It’s a new year for Kashmere High School, in more ways than one. The fall semester is just under way, enrollment is up by more than 140 students, and Principal Reginald Bush sees an exciting new energy in students returning from the summer break.
“We think the pride is walking back through the door,” Bush said. “There's more pride that’s coming in with those students.”
Only a year ago, Bush was starting his first year at the historically black school in Houston, Texas. Kashmere had been struggling academically, failing state accountability standards, and stuck on the ‘Improvement Required’ list for 11 years, longer than any other school in Texas.
Bush accepted the challenge of turning the school around at a critical time for the school. Academic performance had to improve that year, or the school could be closed.
“We shot beyond the stars,” Bush said. “We shot beyond what people were asking us to do because we thought those goals were too low.”
The year ended in success with a 26-point jump that lifted the school from an F to a C in the state accountability ratings. It was a big win for Bush, Kashmere, and the community.
“That is a wonderful example of what happens when a great leader is able to build culture,” said Jasmine Jenkins, executive director of Houstonians for Great Public Schools. The nonprofit organization advocates for better accountability in school board governance.
Jenkins said new principals like Bush have a fast learning curve, especially coming into a struggling school like Kashmere. Learning the school’s unique needs, building relationships with teachers and parents, and battling the negative publicity are some of the challenges Bush faced.
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“He is obviously incredibly driven by what's best for students,” Jenkins said. “I think that says a lot about him and his work.”
From the start, Bush emphasized that they were all on one team and working together toward one vision: to help the kids reach their goals. And he wanted everyone involved in that work.
“We have a saying here,” Bush said, ‘if you're not in the work, you’re in the way.’ So, you must get involved in the work on a daily basis, regardless of who you are. And that goes for the principal.”
Bush calls his biggest strategy ‘the human element,’ getting to know the students, building relationships with them, finding out what they need, and putting fun into the school day.
And he recognized he had good teachers, but that they needed encouragement and support.
“We made sure we let teachers know, and we demonstrated on a daily basis, that we did not come here to hurt. We came to help,” Bush said.
He established a “No Teacher Left Behind” policy, with the understanding that if teachers don’t have what they need to teach, then students are automatically left behind. The school brought in additional tutors, development specialists, and reading interventionists into the classrooms to assist the teachers and help improve literacy. The teachers also received training and professional development.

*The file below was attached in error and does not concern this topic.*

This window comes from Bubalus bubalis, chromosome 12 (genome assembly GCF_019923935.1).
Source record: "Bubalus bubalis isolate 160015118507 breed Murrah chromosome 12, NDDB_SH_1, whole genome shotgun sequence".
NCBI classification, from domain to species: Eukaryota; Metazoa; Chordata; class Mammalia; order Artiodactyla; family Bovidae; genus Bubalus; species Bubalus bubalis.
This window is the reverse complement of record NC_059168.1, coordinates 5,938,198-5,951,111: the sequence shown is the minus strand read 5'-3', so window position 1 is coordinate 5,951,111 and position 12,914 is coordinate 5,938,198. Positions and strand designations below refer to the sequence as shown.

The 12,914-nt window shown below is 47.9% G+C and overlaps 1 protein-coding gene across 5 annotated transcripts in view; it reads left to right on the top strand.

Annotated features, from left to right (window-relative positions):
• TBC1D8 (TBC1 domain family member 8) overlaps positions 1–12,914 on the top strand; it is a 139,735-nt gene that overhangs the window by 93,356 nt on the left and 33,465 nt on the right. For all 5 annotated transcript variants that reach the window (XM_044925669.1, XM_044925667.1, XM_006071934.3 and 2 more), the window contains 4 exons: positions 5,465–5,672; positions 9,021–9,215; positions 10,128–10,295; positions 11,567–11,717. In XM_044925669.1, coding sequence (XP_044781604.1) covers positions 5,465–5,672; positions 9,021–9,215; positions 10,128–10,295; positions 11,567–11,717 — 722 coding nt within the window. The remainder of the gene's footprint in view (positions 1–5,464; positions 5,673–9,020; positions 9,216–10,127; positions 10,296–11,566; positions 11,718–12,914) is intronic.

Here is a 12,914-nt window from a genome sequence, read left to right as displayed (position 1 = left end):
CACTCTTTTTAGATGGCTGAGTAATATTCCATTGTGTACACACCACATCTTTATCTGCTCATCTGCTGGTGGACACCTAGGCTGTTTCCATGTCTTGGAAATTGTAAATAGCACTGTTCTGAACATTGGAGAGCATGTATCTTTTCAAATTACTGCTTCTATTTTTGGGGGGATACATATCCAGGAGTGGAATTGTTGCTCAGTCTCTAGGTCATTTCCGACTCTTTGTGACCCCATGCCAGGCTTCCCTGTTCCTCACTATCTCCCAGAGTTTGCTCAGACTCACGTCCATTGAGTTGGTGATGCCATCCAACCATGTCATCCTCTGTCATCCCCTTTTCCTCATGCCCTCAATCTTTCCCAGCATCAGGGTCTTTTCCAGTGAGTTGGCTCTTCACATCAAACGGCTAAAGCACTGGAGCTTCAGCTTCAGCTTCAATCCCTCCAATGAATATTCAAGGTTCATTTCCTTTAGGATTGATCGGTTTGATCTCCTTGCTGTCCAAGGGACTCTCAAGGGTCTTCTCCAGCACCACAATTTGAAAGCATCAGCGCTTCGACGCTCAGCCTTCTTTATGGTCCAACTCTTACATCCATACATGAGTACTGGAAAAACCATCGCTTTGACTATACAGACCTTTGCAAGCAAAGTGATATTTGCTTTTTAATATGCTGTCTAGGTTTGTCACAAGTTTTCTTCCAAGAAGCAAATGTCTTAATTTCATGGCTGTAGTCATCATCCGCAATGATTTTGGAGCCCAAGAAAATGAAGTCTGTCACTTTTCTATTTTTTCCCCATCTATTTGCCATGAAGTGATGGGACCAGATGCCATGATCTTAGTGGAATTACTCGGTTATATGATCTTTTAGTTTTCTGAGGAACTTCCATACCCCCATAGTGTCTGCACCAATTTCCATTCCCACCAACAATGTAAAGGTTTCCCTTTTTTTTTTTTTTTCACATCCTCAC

Bush points out that, with new direction and goals, the same group of teachers from the previous year guided students to the achievements of this year.
“We stayed with the teachers. The teachers stayed with the students. And the students stayed the course and they performed,” he said. “I’m proud of them. They did it.”
Jenkins would like to see mentorship programs for school principals to develop more leaders like Bush. She also supports creating opportunities for people in the classroom to build skills that will prepare them to be higher level administrators.
“We can't just keep relying on the same people and move them from one place to another, or move them to another position in the district.”
Thousands of students are stuck in under-performing schools, year after year. Jenkins said school boards should be held accountable for the lack of a systematic approach that would ensure academic improvement takes place at all struggling schools.
“We want to make sure we have the right systems in place across the district so that we're intentional about getting great leaders into schools where they're needed the most,” Jenkins said.
The big challenge for school districts is figuring out how to replicate success like Kashmere’s at other failing schools across the district. According to Jenkins, it will take vision, money, good governance, and collaboration among leaders to ensure all students receive an excellent education.
“I think we all have a vested interest in making sure that we're serving everyone,” Jenkins said. “Right now, I just don't think that our city, or even our country, can continue leaving some kids behind.”
This story appears as part of coverage for “NBC News Learn Presents: Education Now Houston,” a two-hour live community event supported by the Chan Zuckerberg Initiative. For more information, go to nbcnews.com/learnhouston.